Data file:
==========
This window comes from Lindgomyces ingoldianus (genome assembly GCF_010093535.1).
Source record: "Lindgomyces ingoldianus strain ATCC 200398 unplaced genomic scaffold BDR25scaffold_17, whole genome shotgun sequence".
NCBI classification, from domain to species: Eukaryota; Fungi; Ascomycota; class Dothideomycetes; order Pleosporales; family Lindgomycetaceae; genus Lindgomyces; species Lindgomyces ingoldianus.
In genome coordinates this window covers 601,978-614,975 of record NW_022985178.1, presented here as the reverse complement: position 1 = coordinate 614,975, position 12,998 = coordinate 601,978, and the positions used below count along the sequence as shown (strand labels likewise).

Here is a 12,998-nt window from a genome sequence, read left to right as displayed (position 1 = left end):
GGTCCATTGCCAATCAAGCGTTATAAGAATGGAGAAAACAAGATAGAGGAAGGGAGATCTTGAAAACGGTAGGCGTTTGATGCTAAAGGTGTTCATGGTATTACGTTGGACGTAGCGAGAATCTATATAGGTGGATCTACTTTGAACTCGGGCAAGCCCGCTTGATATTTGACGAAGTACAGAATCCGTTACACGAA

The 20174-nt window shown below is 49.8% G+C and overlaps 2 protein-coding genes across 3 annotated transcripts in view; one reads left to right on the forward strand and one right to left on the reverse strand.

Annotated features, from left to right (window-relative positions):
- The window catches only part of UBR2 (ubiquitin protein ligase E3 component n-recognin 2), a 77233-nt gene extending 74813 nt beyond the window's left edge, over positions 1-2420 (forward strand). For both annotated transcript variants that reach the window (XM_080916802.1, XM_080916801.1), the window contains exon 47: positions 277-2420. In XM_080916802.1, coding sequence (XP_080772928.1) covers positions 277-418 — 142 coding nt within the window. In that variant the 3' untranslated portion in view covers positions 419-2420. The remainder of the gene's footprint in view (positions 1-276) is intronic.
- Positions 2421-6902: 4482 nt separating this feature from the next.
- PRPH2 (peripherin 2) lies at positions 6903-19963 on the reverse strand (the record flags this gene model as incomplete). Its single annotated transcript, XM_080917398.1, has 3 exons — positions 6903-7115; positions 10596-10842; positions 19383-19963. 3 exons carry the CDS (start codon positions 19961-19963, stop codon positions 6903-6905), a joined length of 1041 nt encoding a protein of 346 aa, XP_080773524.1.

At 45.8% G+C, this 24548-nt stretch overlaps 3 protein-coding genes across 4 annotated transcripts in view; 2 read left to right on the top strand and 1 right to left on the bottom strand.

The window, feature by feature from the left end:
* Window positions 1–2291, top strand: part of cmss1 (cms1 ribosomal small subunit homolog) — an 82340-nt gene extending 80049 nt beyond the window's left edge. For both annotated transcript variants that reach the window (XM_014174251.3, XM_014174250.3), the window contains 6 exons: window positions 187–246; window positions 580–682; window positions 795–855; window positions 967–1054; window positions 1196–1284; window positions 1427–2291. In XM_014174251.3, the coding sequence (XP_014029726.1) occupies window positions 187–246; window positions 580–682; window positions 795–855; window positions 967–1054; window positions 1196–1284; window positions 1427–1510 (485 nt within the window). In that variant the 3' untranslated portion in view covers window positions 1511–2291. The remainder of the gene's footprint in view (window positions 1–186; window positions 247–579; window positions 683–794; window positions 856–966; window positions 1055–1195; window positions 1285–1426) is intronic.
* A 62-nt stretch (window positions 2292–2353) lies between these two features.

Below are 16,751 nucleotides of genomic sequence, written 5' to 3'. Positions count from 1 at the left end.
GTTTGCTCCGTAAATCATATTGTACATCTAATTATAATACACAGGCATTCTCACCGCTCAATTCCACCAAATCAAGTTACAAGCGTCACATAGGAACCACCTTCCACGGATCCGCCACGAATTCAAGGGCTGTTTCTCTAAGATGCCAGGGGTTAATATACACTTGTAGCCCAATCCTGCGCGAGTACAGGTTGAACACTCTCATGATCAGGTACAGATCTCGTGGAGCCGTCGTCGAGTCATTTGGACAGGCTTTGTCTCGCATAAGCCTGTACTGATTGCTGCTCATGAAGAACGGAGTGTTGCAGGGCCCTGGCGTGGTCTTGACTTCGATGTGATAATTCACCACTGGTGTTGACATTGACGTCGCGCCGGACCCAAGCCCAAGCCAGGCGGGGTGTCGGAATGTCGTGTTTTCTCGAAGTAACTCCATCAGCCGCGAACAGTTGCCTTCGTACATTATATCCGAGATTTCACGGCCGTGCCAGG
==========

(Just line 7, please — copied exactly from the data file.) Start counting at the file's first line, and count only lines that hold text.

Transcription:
The 20174-nt window shown below is 49.8% G+C and overlaps 2 protein-coding genes across 3 annotated transcripts in view; one reads left to right on the forward strand and one right to left on the reverse strand.